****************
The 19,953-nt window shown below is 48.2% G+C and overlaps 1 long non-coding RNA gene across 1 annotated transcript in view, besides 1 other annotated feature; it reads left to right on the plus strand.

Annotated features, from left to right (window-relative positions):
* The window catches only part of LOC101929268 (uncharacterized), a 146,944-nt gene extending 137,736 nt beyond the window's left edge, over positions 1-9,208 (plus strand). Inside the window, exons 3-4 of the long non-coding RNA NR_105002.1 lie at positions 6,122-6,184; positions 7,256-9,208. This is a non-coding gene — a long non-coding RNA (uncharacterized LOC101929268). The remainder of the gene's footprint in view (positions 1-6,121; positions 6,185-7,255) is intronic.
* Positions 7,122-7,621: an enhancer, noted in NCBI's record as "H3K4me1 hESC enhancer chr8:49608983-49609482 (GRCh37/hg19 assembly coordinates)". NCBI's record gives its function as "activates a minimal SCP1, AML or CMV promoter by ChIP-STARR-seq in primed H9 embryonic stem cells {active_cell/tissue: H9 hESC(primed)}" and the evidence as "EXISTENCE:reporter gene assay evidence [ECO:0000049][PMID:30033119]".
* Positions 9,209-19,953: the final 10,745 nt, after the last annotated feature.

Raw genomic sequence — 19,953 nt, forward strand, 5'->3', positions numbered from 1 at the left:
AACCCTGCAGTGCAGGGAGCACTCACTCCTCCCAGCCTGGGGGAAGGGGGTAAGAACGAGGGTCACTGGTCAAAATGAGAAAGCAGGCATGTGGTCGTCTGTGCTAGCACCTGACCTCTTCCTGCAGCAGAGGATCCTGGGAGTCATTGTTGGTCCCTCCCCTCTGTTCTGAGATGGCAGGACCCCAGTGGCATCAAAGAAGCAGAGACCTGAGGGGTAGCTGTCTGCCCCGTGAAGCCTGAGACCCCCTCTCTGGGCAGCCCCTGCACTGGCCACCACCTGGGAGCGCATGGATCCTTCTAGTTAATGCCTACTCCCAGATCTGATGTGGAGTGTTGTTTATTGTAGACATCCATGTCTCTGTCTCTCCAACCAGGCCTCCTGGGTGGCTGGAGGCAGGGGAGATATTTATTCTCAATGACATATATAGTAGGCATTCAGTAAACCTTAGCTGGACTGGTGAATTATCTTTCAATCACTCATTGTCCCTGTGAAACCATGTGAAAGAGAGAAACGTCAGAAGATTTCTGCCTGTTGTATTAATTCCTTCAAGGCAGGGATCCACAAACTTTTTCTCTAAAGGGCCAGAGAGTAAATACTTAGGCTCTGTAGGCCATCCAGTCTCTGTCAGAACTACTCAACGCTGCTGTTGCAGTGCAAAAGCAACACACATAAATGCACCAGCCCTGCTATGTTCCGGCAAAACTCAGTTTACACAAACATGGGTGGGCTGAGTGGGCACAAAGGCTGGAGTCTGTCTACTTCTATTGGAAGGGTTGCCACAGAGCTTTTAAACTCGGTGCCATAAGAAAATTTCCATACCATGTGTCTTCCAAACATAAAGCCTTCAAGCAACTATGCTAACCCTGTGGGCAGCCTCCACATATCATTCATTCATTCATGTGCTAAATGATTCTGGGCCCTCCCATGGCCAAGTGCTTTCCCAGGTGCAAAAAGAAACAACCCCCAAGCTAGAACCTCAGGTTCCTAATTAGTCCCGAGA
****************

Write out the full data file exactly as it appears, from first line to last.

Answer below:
The 19,953-nt window shown below is 48.2% G+C and overlaps 1 long non-coding RNA gene across 1 annotated transcript in view, besides 1 other annotated feature; it reads left to right on the plus strand.

Annotated features, from left to right (window-relative positions):
* The window catches only part of LOC101929268 (uncharacterized), a 146,944-nt gene extending 137,736 nt beyond the window's left edge, over positions 1-9,208 (plus strand). Inside the window, exons 3-4 of the long non-coding RNA NR_105002.1 lie at positions 6,122-6,184; positions 7,256-9,208. This is a non-coding gene — a long non-coding RNA (uncharacterized LOC101929268). The remainder of the gene's footprint in view (positions 1-6,121; positions 6,185-7,255) is intronic.
* Positions 7,122-7,621: an enhancer, noted in NCBI's record as "H3K4me1 hESC enhancer chr8:49608983-49609482 (GRCh37/hg19 assembly coordinates)". NCBI's record gives its function as "activates a minimal SCP1, AML or CMV promoter by ChIP-STARR-seq in primed H9 embryonic stem cells {active_cell/tissue: H9 hESC(primed)}" and the evidence as "EXISTENCE:reporter gene assay evidence [ECO:0000049][PMID:30033119]".
* Positions 9,209-19,953: the final 10,745 nt, after the last annotated feature.

Raw genomic sequence — 19,953 nt, forward strand, 5'->3', positions numbered from 1 at the left:
AACCCTGCAGTGCAGGGAGCACTCACTCCTCCCAGCCTGGGGGAAGGGGGTAAGAACGAGGGTCACTGGTCAAAATGAGAAAGCAGGCATGTGGTCGTCTGTGCTAGCACCTGACCTCTTCCTGCAGCAGAGGATCCTGGGAGTCATTGTTGGTCCCTCCCCTCTGTTCTGAGATGGCAGGACCCCAGTGGCATCAAAGAAGCAGAGACCTGAGGGGTAGCTGTCTGCCCCGTGAAGCCTGAGACCCCCTCTCTGGGCAGCCCCTGCACTGGCCACCACCTGGGAGCGCATGGATCCTTCTAGTTAATGCCTACTCCCAGATCTGATGTGGAGTGTTGTTTATTGTAGACATCCATGTCTCTGTCTCTCCAACCAGGCCTCCTGGGTGGCTGGAGGCAGGGGAGATATTTATTCTCAATGACATATATAGTAGGCATTCAGTAAACCTTAGCTGGACTGGTGAATTATCTTTCAATCACTCATTGTCCCTGTGAAACCATGTGAAAGAGAGAAACGTCAGAAGATTTCTGCCTGTTGTATTAATTCCTTCAAGGCAGGGATCCACAAACTTTTTCTCTAAAGGGCCAGAGAGTAAATACTTAGGCTCTGTAGGCCATCCAGTCTCTGTCAGAACTACTCAACGCTGCTGTTGCAGTGCAAAAGCAACACACATAAATGCACCAGCCCTGCTATGTTCCGGCAAAACTCAGTTTACACAAACATGGGTGGGCTGAGTGGGCACAAAGGCTGGAGTCTGTCTACTTCTATTGGAAGGGTTGCCACAGAGCTTTTAAACTCGGTGCCATAAGAAAATTTCCATACCATGTGTCTTCCAAACATAAAGCCTTCAAGCAACTATGCTAACCCTGTGGGCAGCCTCCACATATCATTCATTCATTCATGTGCTAAATGATTCTGGGCCCTCCCATGGCCAAGTGCTTTCCCAGGTGCAAAAAGAAACAACCCCCAAGCTAGAACCTCAGGTTCCTAATTAGTCCCGAGA